Solving The Problems

There are no easy solutions, but there are simple ones: we need to make sure that every single person in America has access to high-speed internet and has a computer that runs. If you don’t like this because you claim that socialism is bad or whatever, kiss my big round ass. We need to spend tax dollars so that people can have a computer in their home that works, and fast internet that allows them to take advantage of the fact that there are more jobs that don’t require you going to a place.

I think we also need nationwide municipal broadband - which I realize is a pipedream - or significant subsidized internet access (though I am loathed to see Comcast and others get government funds) for anyone under $50,000 a year. We also need a significant infrastructural push (as Biden has presented) to get everybody actual access to internet. It’s a complex problem to fix, one that requires vast infrastructural investment and an approach that isn’t focused on immediate economic expansion. It needs to be one that recognizes that the future (and the present) is online, and that the means through which we interact with the future requires a high speed internet connection.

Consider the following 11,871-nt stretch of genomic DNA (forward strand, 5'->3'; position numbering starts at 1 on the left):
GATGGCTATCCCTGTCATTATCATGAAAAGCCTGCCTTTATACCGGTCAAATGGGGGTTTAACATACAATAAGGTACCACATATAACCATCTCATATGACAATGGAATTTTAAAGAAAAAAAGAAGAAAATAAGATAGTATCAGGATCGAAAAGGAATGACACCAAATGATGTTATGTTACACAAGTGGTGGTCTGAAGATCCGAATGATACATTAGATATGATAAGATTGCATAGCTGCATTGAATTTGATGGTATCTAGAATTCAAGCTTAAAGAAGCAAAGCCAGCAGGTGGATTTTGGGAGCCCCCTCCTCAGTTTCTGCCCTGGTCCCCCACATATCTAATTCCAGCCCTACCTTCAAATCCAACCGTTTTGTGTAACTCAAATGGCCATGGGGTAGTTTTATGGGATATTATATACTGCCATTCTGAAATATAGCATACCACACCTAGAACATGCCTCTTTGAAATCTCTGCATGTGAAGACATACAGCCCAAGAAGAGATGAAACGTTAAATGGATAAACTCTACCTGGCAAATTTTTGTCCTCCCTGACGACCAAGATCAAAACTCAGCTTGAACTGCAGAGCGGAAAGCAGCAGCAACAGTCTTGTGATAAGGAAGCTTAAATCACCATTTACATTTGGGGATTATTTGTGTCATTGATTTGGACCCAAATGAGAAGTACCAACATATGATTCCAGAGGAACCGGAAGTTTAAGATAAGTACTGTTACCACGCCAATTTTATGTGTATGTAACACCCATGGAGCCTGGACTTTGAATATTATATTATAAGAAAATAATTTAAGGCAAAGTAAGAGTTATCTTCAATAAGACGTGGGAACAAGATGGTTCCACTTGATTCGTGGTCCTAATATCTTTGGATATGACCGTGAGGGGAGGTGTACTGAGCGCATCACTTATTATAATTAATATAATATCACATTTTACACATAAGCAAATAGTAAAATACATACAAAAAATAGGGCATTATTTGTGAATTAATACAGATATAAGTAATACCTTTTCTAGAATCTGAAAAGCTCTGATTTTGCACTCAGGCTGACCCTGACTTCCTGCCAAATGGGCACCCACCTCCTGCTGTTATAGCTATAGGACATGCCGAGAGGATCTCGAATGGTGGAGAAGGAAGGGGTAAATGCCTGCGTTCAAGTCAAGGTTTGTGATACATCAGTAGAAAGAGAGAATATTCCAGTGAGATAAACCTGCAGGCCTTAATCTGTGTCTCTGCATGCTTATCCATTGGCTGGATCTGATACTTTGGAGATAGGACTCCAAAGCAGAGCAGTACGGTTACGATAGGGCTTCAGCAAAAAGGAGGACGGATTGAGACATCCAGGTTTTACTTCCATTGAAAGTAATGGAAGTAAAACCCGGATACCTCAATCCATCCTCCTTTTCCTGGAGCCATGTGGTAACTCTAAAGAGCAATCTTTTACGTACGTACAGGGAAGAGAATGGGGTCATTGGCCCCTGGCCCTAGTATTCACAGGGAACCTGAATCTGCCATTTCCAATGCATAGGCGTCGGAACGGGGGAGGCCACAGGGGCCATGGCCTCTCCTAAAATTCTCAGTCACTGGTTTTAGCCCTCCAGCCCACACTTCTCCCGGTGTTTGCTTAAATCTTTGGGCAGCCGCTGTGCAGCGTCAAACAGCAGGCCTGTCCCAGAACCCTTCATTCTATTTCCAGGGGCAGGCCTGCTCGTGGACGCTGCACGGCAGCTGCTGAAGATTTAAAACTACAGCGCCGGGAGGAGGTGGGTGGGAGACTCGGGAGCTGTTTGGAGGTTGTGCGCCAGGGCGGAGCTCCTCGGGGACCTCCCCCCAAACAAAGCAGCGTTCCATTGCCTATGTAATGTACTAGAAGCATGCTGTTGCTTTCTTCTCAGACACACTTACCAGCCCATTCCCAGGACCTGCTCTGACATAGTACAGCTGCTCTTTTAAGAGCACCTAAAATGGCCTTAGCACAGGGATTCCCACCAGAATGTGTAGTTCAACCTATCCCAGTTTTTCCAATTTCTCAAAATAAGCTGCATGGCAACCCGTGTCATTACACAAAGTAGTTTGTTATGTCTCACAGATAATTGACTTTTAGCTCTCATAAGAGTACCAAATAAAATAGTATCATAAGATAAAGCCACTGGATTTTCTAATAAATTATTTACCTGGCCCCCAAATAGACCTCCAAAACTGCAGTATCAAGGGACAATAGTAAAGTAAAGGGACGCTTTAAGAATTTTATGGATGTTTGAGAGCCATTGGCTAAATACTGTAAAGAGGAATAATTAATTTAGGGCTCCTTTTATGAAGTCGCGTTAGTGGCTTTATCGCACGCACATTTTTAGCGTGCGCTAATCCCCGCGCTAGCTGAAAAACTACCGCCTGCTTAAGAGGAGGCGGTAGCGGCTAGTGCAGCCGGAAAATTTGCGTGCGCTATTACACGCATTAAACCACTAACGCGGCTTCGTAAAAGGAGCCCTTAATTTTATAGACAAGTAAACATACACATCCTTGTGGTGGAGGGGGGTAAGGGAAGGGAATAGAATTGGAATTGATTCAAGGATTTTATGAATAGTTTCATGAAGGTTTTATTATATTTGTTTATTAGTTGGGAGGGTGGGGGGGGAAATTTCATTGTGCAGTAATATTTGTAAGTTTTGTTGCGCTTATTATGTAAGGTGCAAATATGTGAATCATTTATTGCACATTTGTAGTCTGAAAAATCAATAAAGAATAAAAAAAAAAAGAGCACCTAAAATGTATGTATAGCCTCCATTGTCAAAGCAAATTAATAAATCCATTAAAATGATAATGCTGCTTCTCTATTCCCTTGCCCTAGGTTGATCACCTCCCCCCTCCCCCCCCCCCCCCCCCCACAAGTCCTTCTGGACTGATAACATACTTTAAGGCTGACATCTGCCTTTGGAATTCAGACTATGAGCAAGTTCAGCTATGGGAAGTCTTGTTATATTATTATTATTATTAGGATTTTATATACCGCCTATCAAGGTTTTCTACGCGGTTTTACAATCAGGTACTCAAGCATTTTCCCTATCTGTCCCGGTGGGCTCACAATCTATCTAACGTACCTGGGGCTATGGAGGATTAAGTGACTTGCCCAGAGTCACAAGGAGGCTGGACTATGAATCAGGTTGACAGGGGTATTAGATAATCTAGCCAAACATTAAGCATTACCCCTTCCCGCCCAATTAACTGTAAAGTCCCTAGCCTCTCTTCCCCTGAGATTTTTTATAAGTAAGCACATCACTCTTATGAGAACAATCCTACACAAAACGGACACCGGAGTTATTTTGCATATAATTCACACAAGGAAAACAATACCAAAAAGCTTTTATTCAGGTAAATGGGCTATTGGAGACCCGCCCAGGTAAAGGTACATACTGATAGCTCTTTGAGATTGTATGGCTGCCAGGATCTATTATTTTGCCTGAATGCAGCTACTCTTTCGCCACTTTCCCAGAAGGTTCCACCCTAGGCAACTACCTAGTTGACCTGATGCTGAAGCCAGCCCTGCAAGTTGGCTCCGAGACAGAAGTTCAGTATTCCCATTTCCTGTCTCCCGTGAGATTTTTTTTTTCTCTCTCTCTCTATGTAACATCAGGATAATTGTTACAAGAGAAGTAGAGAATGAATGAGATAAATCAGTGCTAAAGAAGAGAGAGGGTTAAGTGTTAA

We also need to literally give people computers - if we are willing to spend $778 billion on the military, there is zero reason why we shouldn’t buy every single person in America a laptop. The vacuous, idiotic response to this is that “I don’t want my tax dollars buying a rich kid a laptop,” to which I say “kiss my ass” once again - government programs that work need to have participation across every level of class. It needs to be good enough to run Chrome and the Office Suite, and I can already hear the conservatives furious that someone ran Fortnite on it, but it has to happen. Everybody needs to have a computer.

America is capable of dispatching men and women to shoot anyone in any country at any time, sometimes doing so remotely with $16 million-a-piece drones, and there is absolutely no reason we can’t give everybody a damn laptop.

These are the table stakes for the remote future - the mentorship and social problems are dwarfed by the fact that we lack the effort to make sure that everybody has access to the remote future. We must do better, for every person in this country, or we are letting our stewards oversee yet another way in which the poor are crushed underfoot.